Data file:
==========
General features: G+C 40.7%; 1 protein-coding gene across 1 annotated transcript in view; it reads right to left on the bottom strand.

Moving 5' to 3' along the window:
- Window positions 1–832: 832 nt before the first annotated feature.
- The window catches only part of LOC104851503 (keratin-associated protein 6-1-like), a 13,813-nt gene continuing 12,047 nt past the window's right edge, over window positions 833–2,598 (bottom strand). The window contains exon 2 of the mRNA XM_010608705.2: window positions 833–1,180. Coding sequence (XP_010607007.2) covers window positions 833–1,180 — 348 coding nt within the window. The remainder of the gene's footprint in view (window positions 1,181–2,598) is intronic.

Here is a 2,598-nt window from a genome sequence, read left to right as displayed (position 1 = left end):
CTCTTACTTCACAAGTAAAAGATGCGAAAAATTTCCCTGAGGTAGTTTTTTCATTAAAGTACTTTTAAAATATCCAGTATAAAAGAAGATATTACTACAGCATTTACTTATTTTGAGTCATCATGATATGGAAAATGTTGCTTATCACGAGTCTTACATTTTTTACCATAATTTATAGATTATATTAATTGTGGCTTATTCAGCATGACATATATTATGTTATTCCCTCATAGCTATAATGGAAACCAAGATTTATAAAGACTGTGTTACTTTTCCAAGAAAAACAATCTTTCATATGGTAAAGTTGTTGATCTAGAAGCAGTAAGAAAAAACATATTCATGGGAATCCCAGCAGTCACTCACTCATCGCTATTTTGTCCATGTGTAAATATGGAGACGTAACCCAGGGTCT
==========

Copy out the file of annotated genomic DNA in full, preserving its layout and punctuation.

General features: G+C 40.7%; 1 protein-coding gene across 1 annotated transcript in view; it reads right to left on the bottom strand.

Moving 5' to 3' along the window:
- Window positions 1–832: 832 nt before the first annotated feature.
- The window catches only part of LOC104851503 (keratin-associated protein 6-1-like), a 13,813-nt gene continuing 12,047 nt past the window's right edge, over window positions 833–2,598 (bottom strand). The window contains exon 2 of the mRNA XM_010608705.2: window positions 833–1,180. Coding sequence (XP_010607007.2) covers window positions 833–1,180 — 348 coding nt within the window. The remainder of the gene's footprint in view (window positions 1,181–2,598) is intronic.

Here is a 2,598-nt window from a genome sequence, read left to right as displayed (position 1 = left end):
CTCTTACTTCACAAGTAAAAGATGCGAAAAATTTCCCTGAGGTAGTTTTTTCATTAAAGTACTTTTAAAATATCCAGTATAAAAGAAGATATTACTACAGCATTTACTTATTTTGAGTCATCATGATATGGAAAATGTTGCTTATCACGAGTCTTACATTTTTTACCATAATTTATAGATTATATTAATTGTGGCTTATTCAGCATGACATATATTATGTTATTCCCTCATAGCTATAATGGAAACCAAGATTTATAAAGACTGTGTTACTTTTCCAAGAAAAACAATCTTTCATATGGTAAAGTTGTTGATCTAGAAGCAGTAAGAAAAAACATATTCATGGGAATCCCAGCAGTCACTCACTCATCGCTATTTTGTCCATGTGTAAATATGGAGACGTAACCCAGGGTCT